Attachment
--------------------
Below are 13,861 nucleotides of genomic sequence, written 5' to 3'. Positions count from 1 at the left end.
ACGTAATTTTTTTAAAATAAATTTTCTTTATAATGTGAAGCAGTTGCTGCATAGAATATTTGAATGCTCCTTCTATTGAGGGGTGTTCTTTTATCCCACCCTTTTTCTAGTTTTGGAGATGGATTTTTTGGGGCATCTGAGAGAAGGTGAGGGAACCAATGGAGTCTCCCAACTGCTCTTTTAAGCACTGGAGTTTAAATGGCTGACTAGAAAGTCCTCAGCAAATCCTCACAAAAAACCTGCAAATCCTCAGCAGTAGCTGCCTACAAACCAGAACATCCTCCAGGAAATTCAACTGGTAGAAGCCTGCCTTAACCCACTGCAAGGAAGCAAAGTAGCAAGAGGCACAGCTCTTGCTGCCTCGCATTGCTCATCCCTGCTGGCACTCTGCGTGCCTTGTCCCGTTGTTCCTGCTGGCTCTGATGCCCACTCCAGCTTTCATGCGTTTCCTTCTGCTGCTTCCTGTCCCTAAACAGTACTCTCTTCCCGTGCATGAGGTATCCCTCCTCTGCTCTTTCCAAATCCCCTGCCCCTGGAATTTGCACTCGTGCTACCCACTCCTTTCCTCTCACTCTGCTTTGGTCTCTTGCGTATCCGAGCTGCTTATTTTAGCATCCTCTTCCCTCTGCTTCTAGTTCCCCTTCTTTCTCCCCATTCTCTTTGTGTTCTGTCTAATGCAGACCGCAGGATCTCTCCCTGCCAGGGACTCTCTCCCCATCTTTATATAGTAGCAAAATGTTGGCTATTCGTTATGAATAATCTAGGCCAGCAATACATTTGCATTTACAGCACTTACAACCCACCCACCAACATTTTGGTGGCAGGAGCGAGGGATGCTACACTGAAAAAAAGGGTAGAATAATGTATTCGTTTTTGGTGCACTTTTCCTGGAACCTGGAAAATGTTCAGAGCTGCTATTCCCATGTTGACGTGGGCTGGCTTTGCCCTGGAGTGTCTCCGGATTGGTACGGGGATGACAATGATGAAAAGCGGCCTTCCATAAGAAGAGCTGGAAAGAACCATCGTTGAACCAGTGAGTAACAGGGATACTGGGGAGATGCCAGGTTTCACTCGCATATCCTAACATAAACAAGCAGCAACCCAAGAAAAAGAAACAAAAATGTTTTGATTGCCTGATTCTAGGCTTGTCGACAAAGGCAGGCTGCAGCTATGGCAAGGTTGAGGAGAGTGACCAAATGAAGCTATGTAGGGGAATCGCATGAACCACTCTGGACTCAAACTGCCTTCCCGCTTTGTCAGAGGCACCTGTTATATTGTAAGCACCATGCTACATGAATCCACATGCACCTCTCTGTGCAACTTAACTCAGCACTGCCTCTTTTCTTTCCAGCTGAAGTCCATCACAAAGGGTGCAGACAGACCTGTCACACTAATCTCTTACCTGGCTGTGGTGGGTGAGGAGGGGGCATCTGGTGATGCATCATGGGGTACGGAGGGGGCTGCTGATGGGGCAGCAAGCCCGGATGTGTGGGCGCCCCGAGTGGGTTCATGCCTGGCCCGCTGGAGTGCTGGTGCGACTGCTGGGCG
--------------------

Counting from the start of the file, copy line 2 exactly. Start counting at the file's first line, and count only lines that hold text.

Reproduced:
ACGTAATTTTTTTAAAATAAATTTTCTTTATAATGTGAAGCAGTTGCTGCATAGAATATTTGAATGCTCCTTCTATTGAGGGGTGTTCTTTTATCCCACCCTTTTTCTAGTTTTGGAGATGGATTTTTTGGGGCATCTGAGAGAAGGTGAGGGAACCAATGGAGTCTCCCAACTGCTCTTTTAAGCACTGGAGTTTAAATGGCTGACTAGAAAGTCCTCAGCAAATCCTCACAAAAAACCTGCAAATCCTCAGCAGTAGCTGCCTACAAACCAGAACATCCTCCAGGAAATTCAACTGGTAGAAGCCTGCCTTAACCCACTGCAAGGAAGCAAAGTAGCAAGAGGCACAGCTCTTGCTGCCTCGCATTGCTCATCCCTGCTGGCACTCTGCGTGCCTTGTCCCGTTGTTCCTGCTGGCTCTGATGCCCACTCCAGCTTTCATGCGTTTCCTTCTGCTGCTTCCTGTCCCTAAACAGTACTCTCTTCCCGTGCATGAGGTATCCCTCCTCTGCTCTTTCCAAATCCCCTGCCCCTGGAATTTGCACTCGTGCTACCCACTCCTTTCCTCTCACTCTGCTTTGGTCTCTTGCGTATCCGAGCTGCTTATTTTAGCATCCTCTTCCCTCTGCTTCTAGTTCCCCTTCTTTCTCCCCATTCTCTTTGTGTTCTGTCTAATGCAGACCGCAGGATCTCTCCCTGCCAGGGACTCTCTCCCCATCTTTATATAGTAGCAAAATGTTGGCTATTCGTTATGAATAATCTAGGCCAGCAATACATTTGCATTTACAGCACTTACAACCCACCCACCAACATTTTGGTGGCAGGAGCGAGGGATGCTACACTGAAAAAAAGGGTAGAATAATGTATTCGTTTTTGGTGCACTTTTCCTGGAACCTGGAAAATGTTCAGAGCTGCTATTCCCATGTTGACGTGGGCTGGCTTTGCCCTGGAGTGTCTCCGGATTGGTACGGGGATGACAATGATGAAAAGCGGCCTTCCATAAGAAGAGCTGGAAAGAACCATCGTTGAACCAGTGAGTAACAGGGATACTGGGGAGATGCCAGGTTTCACTCGCATATCCTAACATAAACAAGCAGCAACCCAAGAAAAAGAAACAAAAATGTTTTGATTGCCTGATTCTAGGCTTGTCGACAAAGGCAGGCTGCAGCTATGGCAAGGTTGAGGAGAGTGACCAAATGAAGCTATGTAGGGGAATCGCATGAACCACTCTGGACTCAAACTGCCTTCCCGCTTTGTCAGAGGCACCTGTTATATTGTAAGCACCATGCTACATGAATCCACATGCACCTCTCTGTGCAACTTAACTCAGCACTGCCTCTTTTCTTTCCAGCTGAAGTCCATCACAAAGGGTGCAGACAGACCTGTCACACTAATCTCTTACCTGGCTGTGGTGGGTGAGGAGGGGGCATCTGGTGATGCATCATGGGGTACGGAGGGGGCTGCTGATGGGGCAGCAAGCCCGGATGTGTGGGCGCCCCGAGTGGGTTCATGCCTGGCCCGCTGGAGTGCTGGTGCGACTGCTGGGCG